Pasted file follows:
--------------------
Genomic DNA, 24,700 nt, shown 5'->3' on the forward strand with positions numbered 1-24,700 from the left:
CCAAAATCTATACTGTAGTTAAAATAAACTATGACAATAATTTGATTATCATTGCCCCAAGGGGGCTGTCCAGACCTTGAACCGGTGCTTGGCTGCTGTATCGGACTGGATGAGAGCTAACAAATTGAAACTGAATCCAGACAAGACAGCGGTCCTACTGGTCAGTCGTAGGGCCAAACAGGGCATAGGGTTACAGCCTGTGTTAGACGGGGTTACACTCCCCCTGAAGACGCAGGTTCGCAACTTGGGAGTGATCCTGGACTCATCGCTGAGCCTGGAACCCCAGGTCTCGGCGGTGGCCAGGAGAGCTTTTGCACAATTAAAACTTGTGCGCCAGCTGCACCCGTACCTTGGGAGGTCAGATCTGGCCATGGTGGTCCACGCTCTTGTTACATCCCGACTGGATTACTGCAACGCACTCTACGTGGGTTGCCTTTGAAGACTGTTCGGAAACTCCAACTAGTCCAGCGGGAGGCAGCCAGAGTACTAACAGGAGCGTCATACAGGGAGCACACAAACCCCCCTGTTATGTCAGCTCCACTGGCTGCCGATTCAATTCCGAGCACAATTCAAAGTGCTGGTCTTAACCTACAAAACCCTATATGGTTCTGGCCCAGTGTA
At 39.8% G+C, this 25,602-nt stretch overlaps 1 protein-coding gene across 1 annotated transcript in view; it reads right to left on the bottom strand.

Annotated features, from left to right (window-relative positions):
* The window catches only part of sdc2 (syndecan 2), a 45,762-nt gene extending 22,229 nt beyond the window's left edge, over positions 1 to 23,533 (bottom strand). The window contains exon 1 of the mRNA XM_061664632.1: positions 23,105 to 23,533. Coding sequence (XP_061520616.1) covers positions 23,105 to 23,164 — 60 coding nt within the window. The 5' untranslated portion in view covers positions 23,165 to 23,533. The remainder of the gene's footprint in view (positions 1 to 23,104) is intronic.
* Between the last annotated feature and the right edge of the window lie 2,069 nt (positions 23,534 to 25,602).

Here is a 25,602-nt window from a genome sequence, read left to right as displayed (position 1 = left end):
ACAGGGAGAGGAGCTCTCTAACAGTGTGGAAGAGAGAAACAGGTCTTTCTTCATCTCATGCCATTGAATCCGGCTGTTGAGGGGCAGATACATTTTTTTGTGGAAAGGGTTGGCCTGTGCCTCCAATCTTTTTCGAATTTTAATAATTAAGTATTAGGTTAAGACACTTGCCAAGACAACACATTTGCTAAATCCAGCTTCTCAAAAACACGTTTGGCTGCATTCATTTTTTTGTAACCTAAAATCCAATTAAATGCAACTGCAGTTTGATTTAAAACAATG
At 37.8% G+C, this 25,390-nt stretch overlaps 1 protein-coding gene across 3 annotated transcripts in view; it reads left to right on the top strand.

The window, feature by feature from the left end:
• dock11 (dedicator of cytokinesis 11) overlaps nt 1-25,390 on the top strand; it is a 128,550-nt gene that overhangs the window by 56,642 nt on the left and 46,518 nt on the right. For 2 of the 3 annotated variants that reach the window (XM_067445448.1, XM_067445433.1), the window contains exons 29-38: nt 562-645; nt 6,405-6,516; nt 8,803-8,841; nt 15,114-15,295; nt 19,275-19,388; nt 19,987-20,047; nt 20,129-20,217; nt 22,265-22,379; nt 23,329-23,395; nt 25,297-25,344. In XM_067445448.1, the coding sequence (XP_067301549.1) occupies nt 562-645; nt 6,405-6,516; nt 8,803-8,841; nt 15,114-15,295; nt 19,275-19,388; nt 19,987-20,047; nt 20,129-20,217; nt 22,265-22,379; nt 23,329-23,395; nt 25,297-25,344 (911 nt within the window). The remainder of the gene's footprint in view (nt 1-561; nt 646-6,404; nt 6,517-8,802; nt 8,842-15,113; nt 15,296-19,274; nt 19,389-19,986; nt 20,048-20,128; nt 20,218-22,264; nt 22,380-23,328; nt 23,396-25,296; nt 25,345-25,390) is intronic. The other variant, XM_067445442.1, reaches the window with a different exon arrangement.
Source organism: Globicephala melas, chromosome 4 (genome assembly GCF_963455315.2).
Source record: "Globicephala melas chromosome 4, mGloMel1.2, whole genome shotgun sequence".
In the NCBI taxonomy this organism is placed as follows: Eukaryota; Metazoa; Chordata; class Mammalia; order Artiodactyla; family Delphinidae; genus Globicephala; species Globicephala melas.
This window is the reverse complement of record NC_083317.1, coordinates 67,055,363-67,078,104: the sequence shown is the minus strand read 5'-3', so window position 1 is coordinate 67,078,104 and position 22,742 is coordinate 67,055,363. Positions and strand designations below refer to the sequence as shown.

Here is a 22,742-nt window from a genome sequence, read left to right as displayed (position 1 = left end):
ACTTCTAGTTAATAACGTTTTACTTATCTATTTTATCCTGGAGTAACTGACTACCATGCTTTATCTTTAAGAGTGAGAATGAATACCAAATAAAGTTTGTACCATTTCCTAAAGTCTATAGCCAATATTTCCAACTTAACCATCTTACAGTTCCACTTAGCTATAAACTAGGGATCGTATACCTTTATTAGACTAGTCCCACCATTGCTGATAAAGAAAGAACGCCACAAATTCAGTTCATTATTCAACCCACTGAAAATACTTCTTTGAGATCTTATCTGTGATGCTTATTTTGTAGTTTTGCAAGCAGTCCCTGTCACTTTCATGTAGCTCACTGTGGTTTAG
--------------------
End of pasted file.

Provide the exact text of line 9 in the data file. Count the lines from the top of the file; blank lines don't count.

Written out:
At 37.8% G+C, this 25,390-nt stretch overlaps 1 protein-coding gene across 3 annotated transcripts in view; it reads left to right on the top strand.